Game developers still not sold on Android; ports to Google’s OS remain an afterthought

“Though we’re constantly buffeted by stories about new Android-powered game consoles and the continued growth of the Google Play Store, the fact still stands: An Android port seems to remain a footnote in development process, an afterthought, a thing that has to be done as opposed to the thing to do,” Cassandra Khaw reports for TechHive. “Even today, you’d be hard-pressed to find a game that’s exclusive to the Linux-based platform, or a developer willing to profess an undying affection for Android. People might make Android games, but they don’t seem like it.”

Pocket Tactics editor Owen Faraday, who expounded on Android gaming for Wired sometime ago, called the marketplace ‘a desolate wasteland,'” Khaw reports. “Faraday went on to cite a variety of developers, many of whom seem to see Android as a necessary evil that’s plagued by digital pirates. Piracy is a particularly vicious issue. Sports Interactive’s studio director, Miles Jacobson, once reported a staggering 9-to-1 piracy rate for Football Manager Handheld. And while still determined to provide support for Android users, Madfinger Games’ Anna Porizkova previously divulged to Gamasutra that the piracy rate for Shadowgun had, at one point, reached 90 percent before eventually dwindling to a still-striking 78 percent.”

Khaw reports, “Telltale Games blew away both the press and the public with its Walking Dead point-and-click adventure game. Like the comic book series and the TV show before it, the game gathered an awe-inspiring number of accolades: In total, the game, which is split into five episodes, has won over 80 ‘Game of the Year’ awards. With so much going for the game, an Android port should have been inevitable, a guarantee for even more success. To the dismay of Android users everywhere, however, that much-anticipated port never happened… In an interview with the PA Report, Telltale Games [said], ‘The disparate hardware specs, piracy concerns and state of the Android equivalent of the App Store make it very hard to bring our games over to the Android OS. To counteract these issues with the Android platform, and ignoring for a minute the huge issue of widely varied specs of Android devices, our games would need to be built and/or sold distinctly different than we do today on all other platforms.'”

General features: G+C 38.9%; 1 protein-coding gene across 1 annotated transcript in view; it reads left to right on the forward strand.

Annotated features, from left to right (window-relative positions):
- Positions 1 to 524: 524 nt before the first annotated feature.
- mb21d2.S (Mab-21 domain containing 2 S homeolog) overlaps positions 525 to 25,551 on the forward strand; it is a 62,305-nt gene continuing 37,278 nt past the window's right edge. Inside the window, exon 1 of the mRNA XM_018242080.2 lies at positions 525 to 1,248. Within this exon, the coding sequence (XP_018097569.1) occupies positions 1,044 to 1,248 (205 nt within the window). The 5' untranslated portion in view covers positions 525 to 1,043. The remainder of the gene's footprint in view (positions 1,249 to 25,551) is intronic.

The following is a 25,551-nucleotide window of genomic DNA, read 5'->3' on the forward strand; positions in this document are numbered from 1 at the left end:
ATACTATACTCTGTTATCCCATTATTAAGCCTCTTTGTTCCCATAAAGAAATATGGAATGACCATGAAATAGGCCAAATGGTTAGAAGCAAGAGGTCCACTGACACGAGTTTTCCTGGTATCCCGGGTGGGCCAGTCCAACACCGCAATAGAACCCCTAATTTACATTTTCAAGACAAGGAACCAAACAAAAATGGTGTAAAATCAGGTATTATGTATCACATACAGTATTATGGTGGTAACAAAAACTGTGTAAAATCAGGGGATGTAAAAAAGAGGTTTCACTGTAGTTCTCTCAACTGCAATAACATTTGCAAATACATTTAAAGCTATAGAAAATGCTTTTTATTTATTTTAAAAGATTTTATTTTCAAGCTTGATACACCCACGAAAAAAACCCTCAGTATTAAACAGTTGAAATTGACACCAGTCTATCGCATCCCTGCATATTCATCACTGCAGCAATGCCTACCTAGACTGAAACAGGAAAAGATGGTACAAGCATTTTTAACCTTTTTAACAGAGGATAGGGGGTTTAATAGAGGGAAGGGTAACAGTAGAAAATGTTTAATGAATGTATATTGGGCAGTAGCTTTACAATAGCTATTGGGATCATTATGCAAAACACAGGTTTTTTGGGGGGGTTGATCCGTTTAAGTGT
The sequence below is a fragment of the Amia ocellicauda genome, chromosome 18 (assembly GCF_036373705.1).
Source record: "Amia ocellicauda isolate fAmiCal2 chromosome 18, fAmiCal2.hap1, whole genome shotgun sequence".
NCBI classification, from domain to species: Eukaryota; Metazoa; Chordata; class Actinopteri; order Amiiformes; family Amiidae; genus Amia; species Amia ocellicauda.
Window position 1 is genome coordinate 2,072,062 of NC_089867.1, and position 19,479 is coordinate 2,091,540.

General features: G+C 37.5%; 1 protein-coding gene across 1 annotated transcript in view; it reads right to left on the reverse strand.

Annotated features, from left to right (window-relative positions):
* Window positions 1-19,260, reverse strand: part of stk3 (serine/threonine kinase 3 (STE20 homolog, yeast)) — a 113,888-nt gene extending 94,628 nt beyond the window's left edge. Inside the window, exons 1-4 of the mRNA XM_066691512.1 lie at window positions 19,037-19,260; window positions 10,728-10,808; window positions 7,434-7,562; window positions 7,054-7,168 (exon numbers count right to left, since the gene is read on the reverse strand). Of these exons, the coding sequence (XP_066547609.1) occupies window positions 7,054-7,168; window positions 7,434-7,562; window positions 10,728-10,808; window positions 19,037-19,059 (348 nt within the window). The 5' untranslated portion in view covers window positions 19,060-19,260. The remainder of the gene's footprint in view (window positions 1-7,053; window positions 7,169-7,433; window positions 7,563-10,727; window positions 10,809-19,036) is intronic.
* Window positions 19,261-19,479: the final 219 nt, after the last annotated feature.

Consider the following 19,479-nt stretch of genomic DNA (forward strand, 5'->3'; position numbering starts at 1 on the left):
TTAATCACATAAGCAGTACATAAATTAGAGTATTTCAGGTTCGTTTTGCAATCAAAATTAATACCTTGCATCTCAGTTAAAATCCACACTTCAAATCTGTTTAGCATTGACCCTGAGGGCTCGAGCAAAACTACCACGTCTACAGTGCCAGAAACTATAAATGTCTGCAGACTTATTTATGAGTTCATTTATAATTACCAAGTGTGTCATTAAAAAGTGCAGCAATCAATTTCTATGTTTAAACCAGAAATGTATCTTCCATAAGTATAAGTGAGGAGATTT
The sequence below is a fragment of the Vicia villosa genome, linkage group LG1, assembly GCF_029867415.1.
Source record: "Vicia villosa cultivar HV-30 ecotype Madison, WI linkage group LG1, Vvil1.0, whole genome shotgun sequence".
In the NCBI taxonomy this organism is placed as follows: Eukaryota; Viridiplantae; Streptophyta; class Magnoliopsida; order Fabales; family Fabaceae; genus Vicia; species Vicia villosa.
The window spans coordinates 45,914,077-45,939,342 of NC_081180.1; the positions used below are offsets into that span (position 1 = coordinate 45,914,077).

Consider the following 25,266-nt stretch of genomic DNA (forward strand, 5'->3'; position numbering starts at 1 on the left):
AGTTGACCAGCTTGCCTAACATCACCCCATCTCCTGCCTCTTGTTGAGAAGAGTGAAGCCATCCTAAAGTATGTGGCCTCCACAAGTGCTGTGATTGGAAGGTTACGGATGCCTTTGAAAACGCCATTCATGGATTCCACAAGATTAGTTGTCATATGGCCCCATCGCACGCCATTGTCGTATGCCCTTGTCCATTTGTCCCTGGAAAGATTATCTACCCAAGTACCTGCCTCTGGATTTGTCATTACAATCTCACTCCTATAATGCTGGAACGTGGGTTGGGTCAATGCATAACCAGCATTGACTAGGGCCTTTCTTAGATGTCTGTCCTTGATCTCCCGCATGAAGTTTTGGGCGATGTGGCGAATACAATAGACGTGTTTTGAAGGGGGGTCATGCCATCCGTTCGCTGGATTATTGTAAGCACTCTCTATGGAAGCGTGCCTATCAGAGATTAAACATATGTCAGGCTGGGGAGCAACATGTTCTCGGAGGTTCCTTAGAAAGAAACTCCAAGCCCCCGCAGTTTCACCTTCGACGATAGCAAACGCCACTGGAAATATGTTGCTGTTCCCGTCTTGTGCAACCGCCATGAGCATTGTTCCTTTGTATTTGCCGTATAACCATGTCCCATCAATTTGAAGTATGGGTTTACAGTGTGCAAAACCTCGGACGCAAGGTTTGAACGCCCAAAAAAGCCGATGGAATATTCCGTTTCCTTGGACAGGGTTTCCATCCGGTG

Much more in the full article here.

MacDailyNews Take: Android. “Open” in all the wrong ways.

Smart developers focus on iOS. Fragmandroid is an afterthought, if it’s bothered with at all.

[Thanks to MacDailyNews Reader “boecherer” for the heads up.]

Related articles:
iOS apps are better than their Android counterparts – January 30, 2013
Security researcher labels nearly 300,000 Google Play Android apps as ‘high-risk’ – November 1, 2012
Here’s why iOS Apps look better than Android apps – April 30, 2012
Starbucks exec: Android apps often ‘watered down’ – May 16, 2011


  1. [Smart] developers, or no one for that matter, wants to go through the hassle and headeache of developing for something that’s not uniform or consistent.

    Plus, these are no times where the last thing you want is to be tourbleshooting your software applications/products.

  2. The author of X-Plane recently stated very emphatically that he’ll not develop any further Android apps. A patent troll sued them for using a Google-provided API and Google hung them out to dry by refusing to intervene on their and other sued developers’ behalf the way Apple backed theirs from a different troll, so on mobile it’s iOS all the way for them.

    It’s not that you merely don’t make money developing for Android, you run a very real risk getting your pants sued off for doing so, and end up *losing* lots of money.

    1. That’s a brilliant observation and Apple should quietly encourage them to evangelize to other app developers. Apple should also aggressively pursue legislation to prevent patent trolls from being able to directly sue developers on their platform.

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